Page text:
From May 1 to September 15, if you visit after 5 p.m., you’ll qualify for a 30 percent twilight discount — an extra special experience for those hoping to see picturesque sunset colours spilling over the canyon.
The park also offers a BC Residents Annual Pass, which grants you park access for a full year in addition to perks like 15 percent off admission for your guests and a 10 percent discount at the Cliff House Restaurant & Bar. It’s a steal of a deal at the cost of a single day’s admission, and includes entry to Canyon Lights, the iconic winter festival that runs from November to January.
These perks offer even more incentive to travel to this iconic Vancouver landmark. Here’s why the Capilano Suspension Bridge Park is the must-try twilight activity of the summer.
The birds of prey at the Raptors Ridge are once-in-a-lifetime sights back by popular demand. Raptors Ridge is devoted to education about these hawks, falcons, and owls, and their role in the local ecosystem.
For those working their way up to the park’s 230-foot-high suspension bridge, there’s seven smaller bridges at the Treetops Adventure. Stroll and admire the 30-ton Douglas-firs the bridges are attached to as well as the wildlife in the rainforest area. At twilight, the sunset peeks through the trees and illuminates the forest beautifully.
Cliff House Restaurant & Bar
Visitors can enjoy West Coast inspired dining with a stunning natural backdrop at the Cliff House Restaurant & Bar, which focuses on authentic BC ingredients as well as local wines and craft beer. After a long day of exploration, survey the Capilano Canyon (and take in the sunset) as you enjoy some ale-battered fish and chips and a pint.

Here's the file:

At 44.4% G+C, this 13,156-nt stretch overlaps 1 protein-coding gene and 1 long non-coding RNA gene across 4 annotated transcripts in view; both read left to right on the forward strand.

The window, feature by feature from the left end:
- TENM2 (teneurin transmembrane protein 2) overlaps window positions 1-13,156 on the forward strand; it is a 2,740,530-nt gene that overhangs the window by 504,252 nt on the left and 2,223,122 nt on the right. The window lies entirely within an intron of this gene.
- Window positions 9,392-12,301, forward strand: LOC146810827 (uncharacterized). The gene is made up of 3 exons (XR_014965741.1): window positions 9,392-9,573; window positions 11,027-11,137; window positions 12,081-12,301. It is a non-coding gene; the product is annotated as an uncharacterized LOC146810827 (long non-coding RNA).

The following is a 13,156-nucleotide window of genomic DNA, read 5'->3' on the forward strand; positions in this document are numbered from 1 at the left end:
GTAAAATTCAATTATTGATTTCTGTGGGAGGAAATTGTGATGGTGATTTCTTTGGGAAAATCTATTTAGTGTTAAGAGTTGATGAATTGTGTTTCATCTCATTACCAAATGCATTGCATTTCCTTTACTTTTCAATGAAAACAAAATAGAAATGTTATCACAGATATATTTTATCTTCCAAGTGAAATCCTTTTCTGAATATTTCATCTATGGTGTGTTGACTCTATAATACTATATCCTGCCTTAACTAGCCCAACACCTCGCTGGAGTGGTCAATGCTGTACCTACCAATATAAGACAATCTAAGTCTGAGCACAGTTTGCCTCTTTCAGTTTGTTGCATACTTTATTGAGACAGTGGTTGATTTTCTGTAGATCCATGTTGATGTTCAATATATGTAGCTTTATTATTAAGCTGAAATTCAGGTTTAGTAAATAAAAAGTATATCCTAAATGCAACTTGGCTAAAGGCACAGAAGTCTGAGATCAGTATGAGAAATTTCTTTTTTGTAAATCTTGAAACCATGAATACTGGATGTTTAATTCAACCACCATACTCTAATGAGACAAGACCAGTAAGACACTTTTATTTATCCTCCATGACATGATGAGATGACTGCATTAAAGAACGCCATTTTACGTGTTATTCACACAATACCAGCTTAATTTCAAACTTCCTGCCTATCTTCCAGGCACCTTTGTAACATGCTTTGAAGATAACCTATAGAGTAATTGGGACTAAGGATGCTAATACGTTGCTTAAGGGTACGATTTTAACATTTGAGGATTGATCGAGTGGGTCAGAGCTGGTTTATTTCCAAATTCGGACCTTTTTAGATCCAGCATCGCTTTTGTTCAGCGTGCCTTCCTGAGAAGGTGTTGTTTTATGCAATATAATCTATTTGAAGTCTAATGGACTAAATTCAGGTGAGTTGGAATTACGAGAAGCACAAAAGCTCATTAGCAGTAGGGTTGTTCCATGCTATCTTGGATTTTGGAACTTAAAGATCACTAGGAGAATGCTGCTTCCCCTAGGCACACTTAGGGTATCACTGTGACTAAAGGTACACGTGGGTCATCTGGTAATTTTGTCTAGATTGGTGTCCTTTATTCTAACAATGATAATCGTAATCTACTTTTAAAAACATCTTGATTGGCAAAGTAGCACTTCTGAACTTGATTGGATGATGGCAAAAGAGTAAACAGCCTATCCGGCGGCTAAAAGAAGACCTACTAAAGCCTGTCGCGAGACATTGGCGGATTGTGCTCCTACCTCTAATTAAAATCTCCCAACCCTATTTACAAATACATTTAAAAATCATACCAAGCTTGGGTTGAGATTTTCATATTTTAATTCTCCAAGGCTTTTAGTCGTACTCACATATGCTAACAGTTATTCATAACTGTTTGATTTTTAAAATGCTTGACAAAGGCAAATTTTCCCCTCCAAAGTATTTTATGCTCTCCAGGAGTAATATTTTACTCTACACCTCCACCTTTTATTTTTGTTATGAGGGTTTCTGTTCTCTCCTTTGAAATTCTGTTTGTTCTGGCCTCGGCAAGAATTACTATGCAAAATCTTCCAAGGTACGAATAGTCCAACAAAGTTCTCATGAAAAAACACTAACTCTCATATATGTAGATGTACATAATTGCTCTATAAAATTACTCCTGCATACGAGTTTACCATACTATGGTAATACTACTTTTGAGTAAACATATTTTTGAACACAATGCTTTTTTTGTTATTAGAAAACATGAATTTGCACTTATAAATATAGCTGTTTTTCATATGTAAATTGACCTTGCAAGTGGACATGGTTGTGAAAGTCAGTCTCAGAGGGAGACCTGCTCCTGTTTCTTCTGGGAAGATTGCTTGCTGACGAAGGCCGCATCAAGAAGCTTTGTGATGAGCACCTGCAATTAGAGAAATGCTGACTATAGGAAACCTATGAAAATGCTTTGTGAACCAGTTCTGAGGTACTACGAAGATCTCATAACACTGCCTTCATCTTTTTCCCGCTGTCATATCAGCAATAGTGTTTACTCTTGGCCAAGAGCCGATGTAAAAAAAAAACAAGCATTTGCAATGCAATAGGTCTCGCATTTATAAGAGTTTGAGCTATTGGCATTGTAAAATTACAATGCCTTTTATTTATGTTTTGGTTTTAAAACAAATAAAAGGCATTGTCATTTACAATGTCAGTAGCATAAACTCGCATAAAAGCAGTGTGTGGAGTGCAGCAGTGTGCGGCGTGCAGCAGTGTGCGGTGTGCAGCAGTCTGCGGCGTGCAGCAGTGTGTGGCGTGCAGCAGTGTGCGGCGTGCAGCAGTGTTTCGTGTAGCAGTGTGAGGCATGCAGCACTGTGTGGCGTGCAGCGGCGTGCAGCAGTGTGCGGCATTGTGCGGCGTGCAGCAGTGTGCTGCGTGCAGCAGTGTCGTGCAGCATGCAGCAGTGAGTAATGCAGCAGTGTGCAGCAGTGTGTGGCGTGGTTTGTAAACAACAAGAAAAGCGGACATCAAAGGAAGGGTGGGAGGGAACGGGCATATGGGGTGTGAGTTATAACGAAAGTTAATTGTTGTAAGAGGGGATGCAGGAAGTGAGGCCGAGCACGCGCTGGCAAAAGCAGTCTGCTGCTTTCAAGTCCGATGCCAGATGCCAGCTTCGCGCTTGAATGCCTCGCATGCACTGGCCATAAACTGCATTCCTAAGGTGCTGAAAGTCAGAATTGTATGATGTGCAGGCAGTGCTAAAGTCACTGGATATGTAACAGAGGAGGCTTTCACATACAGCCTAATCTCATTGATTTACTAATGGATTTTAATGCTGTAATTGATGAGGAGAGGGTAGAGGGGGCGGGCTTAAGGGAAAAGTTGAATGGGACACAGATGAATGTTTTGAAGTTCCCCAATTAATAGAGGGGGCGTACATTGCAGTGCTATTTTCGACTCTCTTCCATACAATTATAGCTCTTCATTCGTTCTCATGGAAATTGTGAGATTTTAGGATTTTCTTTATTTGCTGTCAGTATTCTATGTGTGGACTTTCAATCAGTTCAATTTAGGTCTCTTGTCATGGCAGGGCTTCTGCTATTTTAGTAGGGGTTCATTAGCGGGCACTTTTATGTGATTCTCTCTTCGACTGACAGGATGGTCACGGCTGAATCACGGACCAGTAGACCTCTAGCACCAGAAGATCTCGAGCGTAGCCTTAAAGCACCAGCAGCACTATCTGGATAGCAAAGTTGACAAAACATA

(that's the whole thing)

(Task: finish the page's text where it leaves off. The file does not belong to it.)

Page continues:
Those looking to learn more about the history of British Columbia and Capilano Suspension Bridge Park can check out the murals, artifacts, and antiques at the park’s Story Centre. You can also pose with the Capilano Tramps, a group of rugged adventurers who explored the park in the 1900s.
The newest feature at Capilano is the Cliffwalk, a journey along the cliff faces of the park on suspended walkways. This is an ideal way to get the lay of the land, as the walkways take you through rainforest vegetation and offer unparalleled views of the Capilano River. This adventure isn’t for the faint of heart; in some sections, strong glass floors are all that separates guests from the canyon below. Visit the Cliffwalk in the twilight hours for an even more hair-raising experience.
Explore the Indigenous history of the park at Kia’palano, which includes an interactive tour and a chance to view the largest privately owned collection of totem poles in North America. The name Capilano actually derives from the Squamish Nation word Kia’palano, meaning “beautiful river.” It’s named after a Squamish chief who lived in the area in the early 19th century.
Of course, no discussion of Capilano Suspension Bridge Park would be complete without a mention of the main attraction, stretching 450 feet across the Capilano River. The original bridge was built in 1889 by Scottish engineer George Grant Mackay and has hosted millions of visitors since. If you have the stomach for it, the bridge is best visited after 5 p.m., especially during golden hour.
Capilano Suspension Bridge Park
Location: 3735 Capilano Road, North Vancouver, BC
Admission: $53.95 for regular admission, $39.95 for students. Thirty percent off admission at the gate after 5 p.m. Please check website for park hours.
Getting There: The park offers a free shuttle which departs daily from Canada Place on a first-come, first-served basis. Limited pay parking is also available at $7.50 per vehicle.